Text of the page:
• Oppose. The performance and engineering are quite good (frankly, it's a pretty easy style to play). In what way is this "representative of modern orchestral music"? Performers were who? That is, the orchestra and the conductor? Preferably, where and when, too. Should italics and/or quotes be used in the file name and the description? Please see WP:MOS (music). Tony (talk) 04:12, 20 February 2011 (UTC)
    • Not sure if Mattius Westlund is listed in the phone book...but most likely it was synthesized in his garage on his laptop or something like that. There really isn't much information to give on that subject. As for your other statement, "it is representative of modern orchestral music" because it is modern orchestral music. This is similar to how The Simpsons is representative of adult cartoons. Not representative of all, but a representative of the genre. (Does this make sense?) However, I concede that the wording may be a bit confusing. You have any suggestions? Not sure what you mean by the italics and quotes?--haha169 (talk) 07:42, 20 February 2011 (UTC)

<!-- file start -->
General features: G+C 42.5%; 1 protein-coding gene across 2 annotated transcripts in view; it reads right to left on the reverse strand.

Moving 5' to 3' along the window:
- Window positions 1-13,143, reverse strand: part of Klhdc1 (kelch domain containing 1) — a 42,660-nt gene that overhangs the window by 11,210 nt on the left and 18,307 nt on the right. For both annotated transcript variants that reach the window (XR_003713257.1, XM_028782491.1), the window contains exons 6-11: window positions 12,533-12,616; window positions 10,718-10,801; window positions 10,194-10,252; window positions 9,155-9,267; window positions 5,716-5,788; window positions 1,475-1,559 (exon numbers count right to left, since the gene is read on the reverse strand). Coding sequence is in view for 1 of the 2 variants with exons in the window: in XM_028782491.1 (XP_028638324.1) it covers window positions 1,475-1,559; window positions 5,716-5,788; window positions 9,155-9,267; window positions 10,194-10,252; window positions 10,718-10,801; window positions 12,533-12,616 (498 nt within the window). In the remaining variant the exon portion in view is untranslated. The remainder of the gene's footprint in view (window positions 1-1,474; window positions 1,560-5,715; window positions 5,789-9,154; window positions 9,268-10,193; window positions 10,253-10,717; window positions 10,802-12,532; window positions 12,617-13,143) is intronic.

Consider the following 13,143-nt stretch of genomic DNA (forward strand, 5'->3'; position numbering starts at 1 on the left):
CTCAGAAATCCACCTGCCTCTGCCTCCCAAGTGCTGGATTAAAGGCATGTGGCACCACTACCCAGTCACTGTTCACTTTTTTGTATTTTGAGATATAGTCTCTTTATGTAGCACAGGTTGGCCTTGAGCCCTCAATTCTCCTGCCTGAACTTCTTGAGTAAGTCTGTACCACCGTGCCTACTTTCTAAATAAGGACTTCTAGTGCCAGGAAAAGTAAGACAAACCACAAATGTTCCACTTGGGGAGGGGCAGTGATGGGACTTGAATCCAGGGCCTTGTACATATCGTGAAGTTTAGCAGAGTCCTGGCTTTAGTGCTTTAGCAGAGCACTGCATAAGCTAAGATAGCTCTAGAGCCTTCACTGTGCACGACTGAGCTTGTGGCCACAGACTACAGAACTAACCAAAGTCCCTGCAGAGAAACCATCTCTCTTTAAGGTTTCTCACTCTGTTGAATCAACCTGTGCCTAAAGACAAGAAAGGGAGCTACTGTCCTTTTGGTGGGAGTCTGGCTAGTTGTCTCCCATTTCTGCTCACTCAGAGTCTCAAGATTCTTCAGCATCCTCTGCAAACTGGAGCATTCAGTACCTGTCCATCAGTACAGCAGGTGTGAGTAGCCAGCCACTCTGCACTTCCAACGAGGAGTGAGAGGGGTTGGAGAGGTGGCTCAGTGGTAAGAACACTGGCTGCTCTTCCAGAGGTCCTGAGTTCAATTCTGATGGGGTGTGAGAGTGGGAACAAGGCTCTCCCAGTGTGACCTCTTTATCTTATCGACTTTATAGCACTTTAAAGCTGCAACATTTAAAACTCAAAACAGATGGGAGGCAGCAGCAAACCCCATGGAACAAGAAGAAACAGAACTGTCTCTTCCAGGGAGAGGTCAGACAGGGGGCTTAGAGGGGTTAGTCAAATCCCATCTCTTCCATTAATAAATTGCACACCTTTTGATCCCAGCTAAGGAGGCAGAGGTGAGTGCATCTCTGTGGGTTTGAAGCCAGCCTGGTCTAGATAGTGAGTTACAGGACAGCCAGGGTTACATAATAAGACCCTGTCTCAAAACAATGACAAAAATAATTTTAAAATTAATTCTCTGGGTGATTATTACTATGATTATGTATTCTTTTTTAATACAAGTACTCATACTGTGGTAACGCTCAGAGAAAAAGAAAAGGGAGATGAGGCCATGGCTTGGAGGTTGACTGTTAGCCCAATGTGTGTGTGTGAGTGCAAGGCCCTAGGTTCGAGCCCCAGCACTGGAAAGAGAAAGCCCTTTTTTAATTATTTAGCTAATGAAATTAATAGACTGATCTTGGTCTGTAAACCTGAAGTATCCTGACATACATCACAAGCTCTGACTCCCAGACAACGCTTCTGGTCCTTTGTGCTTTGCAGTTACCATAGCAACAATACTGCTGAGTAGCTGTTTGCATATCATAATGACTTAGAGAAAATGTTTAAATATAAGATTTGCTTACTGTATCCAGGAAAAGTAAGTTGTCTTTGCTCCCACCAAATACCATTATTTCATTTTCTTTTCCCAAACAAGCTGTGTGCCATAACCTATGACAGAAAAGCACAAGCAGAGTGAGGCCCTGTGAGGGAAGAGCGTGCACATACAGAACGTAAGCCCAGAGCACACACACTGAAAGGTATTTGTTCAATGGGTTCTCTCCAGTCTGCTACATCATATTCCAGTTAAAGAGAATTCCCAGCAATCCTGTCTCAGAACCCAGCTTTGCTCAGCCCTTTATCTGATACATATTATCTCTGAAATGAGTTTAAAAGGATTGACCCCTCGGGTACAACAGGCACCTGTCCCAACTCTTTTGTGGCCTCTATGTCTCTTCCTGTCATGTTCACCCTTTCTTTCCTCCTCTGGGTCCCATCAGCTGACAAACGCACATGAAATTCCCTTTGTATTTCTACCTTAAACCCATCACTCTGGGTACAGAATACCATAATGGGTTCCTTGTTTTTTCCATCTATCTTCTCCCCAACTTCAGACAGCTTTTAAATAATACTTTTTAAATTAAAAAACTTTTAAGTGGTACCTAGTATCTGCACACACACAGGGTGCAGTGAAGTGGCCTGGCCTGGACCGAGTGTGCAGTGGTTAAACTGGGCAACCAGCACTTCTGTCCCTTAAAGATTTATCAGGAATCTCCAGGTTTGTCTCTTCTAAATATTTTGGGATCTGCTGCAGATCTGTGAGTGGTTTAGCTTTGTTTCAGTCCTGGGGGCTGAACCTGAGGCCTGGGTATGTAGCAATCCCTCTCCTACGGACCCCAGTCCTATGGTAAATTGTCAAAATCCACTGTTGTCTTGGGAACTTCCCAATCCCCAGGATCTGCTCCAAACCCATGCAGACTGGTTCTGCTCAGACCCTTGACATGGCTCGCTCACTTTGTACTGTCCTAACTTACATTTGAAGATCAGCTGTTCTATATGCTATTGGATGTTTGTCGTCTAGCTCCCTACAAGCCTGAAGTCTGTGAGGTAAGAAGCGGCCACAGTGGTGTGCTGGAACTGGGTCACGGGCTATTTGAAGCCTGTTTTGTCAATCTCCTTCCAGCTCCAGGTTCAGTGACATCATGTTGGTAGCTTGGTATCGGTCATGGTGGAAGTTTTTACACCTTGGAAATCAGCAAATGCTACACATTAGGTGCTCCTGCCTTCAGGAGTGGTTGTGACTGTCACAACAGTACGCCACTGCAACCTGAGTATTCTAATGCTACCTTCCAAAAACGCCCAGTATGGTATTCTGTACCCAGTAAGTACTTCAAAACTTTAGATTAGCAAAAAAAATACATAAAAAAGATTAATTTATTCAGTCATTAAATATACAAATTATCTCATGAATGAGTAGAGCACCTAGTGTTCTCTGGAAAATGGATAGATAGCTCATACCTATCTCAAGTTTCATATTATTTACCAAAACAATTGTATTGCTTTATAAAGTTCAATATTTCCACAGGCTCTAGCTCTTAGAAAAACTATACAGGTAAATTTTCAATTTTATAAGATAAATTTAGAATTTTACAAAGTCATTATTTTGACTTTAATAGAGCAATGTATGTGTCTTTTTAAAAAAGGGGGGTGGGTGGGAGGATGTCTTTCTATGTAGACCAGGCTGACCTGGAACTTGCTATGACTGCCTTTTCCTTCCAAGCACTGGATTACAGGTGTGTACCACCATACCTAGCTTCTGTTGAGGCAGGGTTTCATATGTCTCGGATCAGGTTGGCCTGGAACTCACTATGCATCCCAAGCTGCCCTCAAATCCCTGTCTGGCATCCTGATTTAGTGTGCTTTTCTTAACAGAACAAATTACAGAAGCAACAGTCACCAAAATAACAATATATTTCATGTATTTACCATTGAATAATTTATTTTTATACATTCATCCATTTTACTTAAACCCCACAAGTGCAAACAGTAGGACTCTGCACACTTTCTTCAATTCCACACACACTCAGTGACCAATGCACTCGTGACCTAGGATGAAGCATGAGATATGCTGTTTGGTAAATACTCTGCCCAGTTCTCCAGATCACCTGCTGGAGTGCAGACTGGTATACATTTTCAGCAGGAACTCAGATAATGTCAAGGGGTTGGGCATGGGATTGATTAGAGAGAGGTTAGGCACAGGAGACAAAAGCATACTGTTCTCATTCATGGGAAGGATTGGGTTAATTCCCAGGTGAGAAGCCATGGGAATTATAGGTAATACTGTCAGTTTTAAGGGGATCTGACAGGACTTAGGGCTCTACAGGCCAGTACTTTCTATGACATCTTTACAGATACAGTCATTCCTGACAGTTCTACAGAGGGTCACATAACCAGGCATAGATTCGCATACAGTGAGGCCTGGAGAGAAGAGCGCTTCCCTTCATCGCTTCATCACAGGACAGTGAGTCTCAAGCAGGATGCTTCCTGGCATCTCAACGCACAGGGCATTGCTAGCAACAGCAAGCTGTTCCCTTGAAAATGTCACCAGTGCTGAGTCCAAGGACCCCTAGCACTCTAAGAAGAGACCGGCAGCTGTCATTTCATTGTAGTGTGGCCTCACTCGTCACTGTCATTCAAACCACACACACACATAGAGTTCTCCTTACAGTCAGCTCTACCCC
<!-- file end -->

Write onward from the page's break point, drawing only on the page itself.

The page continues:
• I propose: A fanfare piece composed by Mattias Westlund for the video game The Battle for Wesnoth. The Battle for Wesnoth has no budget, so the piece is entirely synthesized. Thoughts? Sven Manguard Wha? 08:14, 20 February 2011 (UTC)
      • By the way, I just overhauled the description page. It now has dates, makes the fact that it's synthesized explicit, and links to the article for the game. You all might know the technical aspects of music, but I can whip up one mean description page. :) Sven Manguard Wha? 08:28, 20 February 2011 (UTC)
        • Haha, yes you can. Mattius Westlund's email is up on his blog I have a wesnoth forums account, so I'm going to inquire about the exact technical specifications on how he produced this piece of work, in order to make the description page even better. :) --haha169 (talk) 08:31, 20 February 2011 (UTC)